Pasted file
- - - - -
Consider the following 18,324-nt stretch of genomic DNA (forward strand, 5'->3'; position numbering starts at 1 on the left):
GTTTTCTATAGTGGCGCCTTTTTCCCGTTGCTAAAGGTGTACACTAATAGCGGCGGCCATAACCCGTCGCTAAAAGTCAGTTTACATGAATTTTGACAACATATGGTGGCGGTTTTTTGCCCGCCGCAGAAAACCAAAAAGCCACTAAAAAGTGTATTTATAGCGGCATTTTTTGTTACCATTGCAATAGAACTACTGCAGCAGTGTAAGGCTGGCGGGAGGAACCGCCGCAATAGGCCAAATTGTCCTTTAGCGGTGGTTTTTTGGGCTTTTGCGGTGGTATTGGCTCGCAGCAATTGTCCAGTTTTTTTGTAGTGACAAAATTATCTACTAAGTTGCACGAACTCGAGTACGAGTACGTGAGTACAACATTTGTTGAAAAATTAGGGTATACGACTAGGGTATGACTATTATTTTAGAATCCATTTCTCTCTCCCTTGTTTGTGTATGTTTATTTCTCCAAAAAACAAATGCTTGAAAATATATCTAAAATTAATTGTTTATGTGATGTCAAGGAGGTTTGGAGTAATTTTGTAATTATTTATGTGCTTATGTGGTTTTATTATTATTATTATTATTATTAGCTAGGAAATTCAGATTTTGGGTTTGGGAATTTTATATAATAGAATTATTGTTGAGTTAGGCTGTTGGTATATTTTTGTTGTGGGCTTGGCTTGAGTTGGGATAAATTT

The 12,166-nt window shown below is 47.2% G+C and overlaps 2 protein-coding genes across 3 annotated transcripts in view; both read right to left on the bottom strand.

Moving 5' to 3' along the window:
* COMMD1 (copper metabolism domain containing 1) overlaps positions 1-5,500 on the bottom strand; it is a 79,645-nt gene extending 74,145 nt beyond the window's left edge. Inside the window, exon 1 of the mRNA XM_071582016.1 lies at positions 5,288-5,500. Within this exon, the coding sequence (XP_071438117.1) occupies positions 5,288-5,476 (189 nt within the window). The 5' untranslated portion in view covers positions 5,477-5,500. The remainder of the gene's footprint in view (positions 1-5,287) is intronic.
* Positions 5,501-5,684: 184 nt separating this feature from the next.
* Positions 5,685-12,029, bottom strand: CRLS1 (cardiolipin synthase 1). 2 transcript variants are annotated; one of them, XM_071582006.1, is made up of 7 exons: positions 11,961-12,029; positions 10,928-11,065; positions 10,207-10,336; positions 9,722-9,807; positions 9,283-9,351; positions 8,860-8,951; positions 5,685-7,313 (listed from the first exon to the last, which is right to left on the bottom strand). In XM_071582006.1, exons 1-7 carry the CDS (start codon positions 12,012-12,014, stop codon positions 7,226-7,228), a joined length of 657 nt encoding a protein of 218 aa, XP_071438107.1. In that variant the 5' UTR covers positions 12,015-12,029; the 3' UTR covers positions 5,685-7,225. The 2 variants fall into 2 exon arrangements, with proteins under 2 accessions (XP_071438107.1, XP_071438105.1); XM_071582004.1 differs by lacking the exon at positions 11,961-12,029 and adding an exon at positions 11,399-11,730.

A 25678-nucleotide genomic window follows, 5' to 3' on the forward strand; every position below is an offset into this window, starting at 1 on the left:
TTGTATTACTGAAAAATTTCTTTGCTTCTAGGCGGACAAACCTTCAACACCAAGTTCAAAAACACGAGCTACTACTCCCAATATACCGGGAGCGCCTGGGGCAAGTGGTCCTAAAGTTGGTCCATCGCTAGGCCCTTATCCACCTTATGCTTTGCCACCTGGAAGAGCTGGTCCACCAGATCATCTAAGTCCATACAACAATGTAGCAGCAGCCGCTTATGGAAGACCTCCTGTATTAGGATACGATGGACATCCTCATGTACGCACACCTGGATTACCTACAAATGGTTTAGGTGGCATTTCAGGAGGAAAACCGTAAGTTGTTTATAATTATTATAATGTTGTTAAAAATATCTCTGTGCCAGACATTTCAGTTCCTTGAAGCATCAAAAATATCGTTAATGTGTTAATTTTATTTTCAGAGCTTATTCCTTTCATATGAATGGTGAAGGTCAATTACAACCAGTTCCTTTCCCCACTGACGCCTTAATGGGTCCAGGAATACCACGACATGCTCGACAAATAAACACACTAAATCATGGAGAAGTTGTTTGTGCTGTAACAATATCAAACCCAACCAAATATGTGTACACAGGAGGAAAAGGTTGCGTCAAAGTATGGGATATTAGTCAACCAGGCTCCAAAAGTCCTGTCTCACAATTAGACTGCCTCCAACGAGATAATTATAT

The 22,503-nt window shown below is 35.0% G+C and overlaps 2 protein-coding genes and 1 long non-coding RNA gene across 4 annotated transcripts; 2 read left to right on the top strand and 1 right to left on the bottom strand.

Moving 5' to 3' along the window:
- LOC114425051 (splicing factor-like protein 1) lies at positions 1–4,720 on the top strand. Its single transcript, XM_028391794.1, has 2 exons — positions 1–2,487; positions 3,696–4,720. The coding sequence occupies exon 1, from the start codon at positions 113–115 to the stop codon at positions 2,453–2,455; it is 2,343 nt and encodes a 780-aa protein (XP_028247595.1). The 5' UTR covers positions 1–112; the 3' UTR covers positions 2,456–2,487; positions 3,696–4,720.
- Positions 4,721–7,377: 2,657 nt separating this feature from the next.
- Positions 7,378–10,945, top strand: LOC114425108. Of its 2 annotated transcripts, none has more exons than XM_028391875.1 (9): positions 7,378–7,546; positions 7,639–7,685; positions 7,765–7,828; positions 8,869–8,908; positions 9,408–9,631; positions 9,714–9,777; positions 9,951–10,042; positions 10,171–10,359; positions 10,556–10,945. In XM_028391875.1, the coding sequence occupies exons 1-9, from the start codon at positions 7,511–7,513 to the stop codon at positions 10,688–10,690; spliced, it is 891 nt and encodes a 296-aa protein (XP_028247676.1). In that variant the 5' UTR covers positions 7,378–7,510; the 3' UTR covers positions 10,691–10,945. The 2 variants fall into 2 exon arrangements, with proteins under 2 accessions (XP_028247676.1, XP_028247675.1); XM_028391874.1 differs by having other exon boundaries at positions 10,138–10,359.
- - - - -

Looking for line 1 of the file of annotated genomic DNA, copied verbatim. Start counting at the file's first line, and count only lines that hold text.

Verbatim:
Consider the following 18,324-nt stretch of genomic DNA (forward strand, 5'->3'; position numbering starts at 1 on the left):